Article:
Transportation headlines, Wednesday, April 24

Here is a look at some of the transportation headlines gathered by us and the Metro Library. The full list of headlines is posted on the Library’s Headlines blog, which you can also access via email subscription or RSS feed.

Of broomsticks and bikes (ZevWeb) 

As part of the county’s approval of the expansion of the Universal Studios theme park and back lot, NBCUniversal has agreed to spend $13.5 million to extend the Los Angeles River bike path from Studio City to Griffith Park. With some future linkages in downtown L.A., it could be possible to take the bike path one day from the San Fernando Valley to Long Beach.

Goodbye Blockbuster, Hello subway stop (Buzzfeed)

The last hours of the Blockbuster at Wilshire and La Brea are chronicled; the store closed Sunday to make way for construction of the Purple Line Extension station there. Copies of “24” were going for 99 cents and the reporter counted 27 copies of “Greenberg,” the ultra-terrible Ben Stiller flick.

Central subway tunnel machines expected to arrive in S.F. this week (San Francisco Examiner)

The massive boring machines will be used to dig the north-south Central Subway project, which will extend light rail into the congested North Beach area. Digging is expected to begin in June. Meanwhile, the low bidder to build three stations for the project came in at $840 million, higher than Muni’s projections. Tunnel boring machines will also be used to dig tunnels for three Metro projects: the Regional Connector, the Crenshaw/LAX Line and the aforementioned Purple Line Extension.

Why aren’t young Americans driving anymore? (Washington Post)

The headline is a little misleading, given the Post cites data showing that between 2001 and 2009, driving by motorists age 16 to 34 declined by 23 percent; 2009 was four years ago, right? That said, the post cites stats showing that driving by all Americans has dropped by more than eight percent since 2005, which is the biggest decline in recent times.

What’s going on? For one, the baby boomers are driving less as they get older, which makes sense — many are presumably retired or hopefully doing something more fun than getting up early each day and putting on uncomfortable clothes (i.e. anything that’s not shorts, t-shirt and sandals) in order to sit in a tiny cubicle in some anonymous big building and answer/send needless email all day while fighting off the urge to drop into a permanent slumber.

As for the younger folk, here are the list of reasons the Post says they’re not pushing pedal to metal with the zeal of, say, my semi-fossilized generation: the recent recession, it’s harder to get a license, the cost of driving has gone up (gas, insurance, the car itself), more young people live near transit and are willing to use it and technology such as Facebook may have replaced some commute trips (yes, girls online have somehow become more interesting than girls in person; triple yikes!). In tech’s defense, some apps may make it easier to commute or give the kiddies something to do while on transit that’s more fun than sitting in rush hour traffic.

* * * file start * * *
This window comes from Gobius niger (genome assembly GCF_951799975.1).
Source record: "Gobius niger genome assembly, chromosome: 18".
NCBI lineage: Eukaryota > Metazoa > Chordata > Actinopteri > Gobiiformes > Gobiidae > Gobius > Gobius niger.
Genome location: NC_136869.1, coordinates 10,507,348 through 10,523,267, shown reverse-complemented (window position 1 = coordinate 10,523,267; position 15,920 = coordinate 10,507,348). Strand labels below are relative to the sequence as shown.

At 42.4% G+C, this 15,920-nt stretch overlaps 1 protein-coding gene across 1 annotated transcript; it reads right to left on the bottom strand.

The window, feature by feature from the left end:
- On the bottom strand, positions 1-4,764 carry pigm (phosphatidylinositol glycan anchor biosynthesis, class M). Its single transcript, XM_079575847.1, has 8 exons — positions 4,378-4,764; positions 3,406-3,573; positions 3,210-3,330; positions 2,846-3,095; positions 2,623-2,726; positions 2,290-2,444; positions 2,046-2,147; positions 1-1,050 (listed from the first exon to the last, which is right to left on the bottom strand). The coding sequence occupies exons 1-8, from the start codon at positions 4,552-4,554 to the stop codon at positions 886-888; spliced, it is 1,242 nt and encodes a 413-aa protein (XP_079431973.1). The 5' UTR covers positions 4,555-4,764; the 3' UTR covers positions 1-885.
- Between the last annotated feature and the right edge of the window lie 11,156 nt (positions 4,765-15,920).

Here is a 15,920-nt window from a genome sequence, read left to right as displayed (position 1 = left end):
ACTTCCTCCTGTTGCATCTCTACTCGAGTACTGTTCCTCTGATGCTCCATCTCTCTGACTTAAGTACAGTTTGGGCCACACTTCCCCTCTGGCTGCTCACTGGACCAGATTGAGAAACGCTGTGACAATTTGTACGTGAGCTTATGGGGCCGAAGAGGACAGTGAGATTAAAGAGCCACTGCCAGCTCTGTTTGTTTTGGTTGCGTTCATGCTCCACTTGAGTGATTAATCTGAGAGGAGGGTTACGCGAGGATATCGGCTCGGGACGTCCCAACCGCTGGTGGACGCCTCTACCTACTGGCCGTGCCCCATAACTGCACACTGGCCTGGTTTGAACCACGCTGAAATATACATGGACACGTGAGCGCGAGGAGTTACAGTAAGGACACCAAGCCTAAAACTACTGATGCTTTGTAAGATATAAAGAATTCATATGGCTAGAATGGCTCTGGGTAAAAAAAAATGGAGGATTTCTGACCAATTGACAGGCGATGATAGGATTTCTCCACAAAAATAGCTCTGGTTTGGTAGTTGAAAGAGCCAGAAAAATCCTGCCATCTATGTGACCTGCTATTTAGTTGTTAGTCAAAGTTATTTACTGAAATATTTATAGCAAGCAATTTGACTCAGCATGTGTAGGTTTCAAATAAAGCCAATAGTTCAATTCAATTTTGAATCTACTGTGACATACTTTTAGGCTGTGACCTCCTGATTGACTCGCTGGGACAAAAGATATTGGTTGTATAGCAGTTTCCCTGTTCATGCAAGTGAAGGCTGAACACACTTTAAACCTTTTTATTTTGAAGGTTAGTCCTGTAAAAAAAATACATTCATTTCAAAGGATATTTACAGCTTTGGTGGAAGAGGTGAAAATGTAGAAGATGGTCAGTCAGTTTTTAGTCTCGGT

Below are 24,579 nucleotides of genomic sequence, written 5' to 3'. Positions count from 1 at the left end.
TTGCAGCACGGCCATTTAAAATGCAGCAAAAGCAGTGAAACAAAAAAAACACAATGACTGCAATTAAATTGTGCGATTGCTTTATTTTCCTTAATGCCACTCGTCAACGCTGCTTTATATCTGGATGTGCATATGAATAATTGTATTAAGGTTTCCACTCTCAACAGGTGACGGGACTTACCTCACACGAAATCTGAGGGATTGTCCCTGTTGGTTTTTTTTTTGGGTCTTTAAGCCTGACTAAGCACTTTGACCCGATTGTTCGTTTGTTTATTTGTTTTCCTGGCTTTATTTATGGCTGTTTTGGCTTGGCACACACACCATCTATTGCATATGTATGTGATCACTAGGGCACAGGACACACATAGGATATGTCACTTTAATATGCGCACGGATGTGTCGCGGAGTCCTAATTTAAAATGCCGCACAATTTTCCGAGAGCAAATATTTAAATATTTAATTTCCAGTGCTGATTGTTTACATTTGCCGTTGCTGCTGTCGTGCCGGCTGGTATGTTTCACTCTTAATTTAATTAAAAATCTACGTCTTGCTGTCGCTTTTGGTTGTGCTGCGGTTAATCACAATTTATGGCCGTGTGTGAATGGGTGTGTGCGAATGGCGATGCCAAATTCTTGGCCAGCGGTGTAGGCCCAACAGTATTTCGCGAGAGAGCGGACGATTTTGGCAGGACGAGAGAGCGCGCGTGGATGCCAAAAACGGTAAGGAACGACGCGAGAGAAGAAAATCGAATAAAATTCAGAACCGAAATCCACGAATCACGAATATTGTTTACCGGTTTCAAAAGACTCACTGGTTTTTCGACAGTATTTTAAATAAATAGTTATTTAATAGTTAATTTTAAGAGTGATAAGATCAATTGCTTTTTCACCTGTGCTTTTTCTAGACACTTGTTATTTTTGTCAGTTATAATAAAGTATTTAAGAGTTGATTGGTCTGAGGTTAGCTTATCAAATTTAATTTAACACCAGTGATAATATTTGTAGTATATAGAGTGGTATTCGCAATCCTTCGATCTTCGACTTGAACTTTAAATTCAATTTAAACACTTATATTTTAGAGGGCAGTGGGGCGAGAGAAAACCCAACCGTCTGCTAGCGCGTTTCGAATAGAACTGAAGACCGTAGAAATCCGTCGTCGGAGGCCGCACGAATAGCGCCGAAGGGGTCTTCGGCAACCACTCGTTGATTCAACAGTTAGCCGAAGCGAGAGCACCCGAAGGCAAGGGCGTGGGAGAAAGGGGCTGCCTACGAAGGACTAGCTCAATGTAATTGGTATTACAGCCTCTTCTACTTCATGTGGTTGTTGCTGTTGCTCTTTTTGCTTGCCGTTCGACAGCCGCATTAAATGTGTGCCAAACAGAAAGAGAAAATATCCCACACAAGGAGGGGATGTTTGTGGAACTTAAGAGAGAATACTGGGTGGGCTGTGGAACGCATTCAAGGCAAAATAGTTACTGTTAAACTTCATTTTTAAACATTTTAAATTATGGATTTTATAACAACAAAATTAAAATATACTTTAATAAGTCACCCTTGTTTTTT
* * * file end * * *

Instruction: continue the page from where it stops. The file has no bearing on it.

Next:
On that note, if anyone knows how to get three stars on this level, please leave a comment.

Finally, here’s a mighty interesting paper written by a team of researchers at UCLA that informed the federal research in turn used by the Washington Post.

Bullet train: the insanity escalates (San Diego Union-Tribune)

This harsh editorial takes the California High-Speed Rail Authority to task for changing the bidding rules for construction of the first 29-mile section of track between Madera and Fresno. In particular, the UT says that bidding rules shouldn’t have been altered without public notification in order to rank low cost ahead of technical merit. The low bidder for the project also ranked last in technical merit. The editorial was based on this article that appeared in the L.A. Times last week.

8 replies

  1. Joaquin,

    You’re paying $75 a month for 7.4 miles of transit each way. You’re not really saving any money. At that distance, a much cheaper alternative would be to go scooter.

  2. @Just a person

    I take the 534 express bus every day from Venice/Cadillac to Downtown Santa Monica and back on the 10 freeway. Gets me there in 20 minutes every day. I stopped driving when I realized that there was a much cheaper alternative that sat in the same traffic. Also the R10 Big Blue Bus line goes from Santa Monica to Downtown LA on the 10.

  3. But in many ways, public transit isn’t cheap either depending on how far (close?) you live to your workplace.

  4. @Sam Huddy & @Metro

    If Metro were to build a ‘Freeway Flyer’ Bus network, then maybe there would be less of a need for a car. Right now, even though I like walking distance from a Metro station, an express line, a LADOT Commuter Express line, and a Metro Rapid; I can not take public transit to get to work on time. If Metro ran a bus network along the freeways with stops spaced out and interconnects at junctions, maybe I could.

    When I have had to be downtown, for training or Jury Duty, I took transit. I used to be a bus rider in college. It is a shame that although I live and work in reasonably well serviced areas, there is no reasonable connection between the two, thus I must drive.

  5. I’d like to believe that is true, but among a subset of people who have never used transit, a car (and a manly car) is still something that is still seen as traditionally necessary.

  6. Hey Steve. Have you tried playing Subway Surfers? pretty neat train game. they’re doing a ‘World Tour’. Every month since the beginning of the year they update the game with a different city. NYC, Rio, Rome and currently Sydney. Hoping they do LA at some point!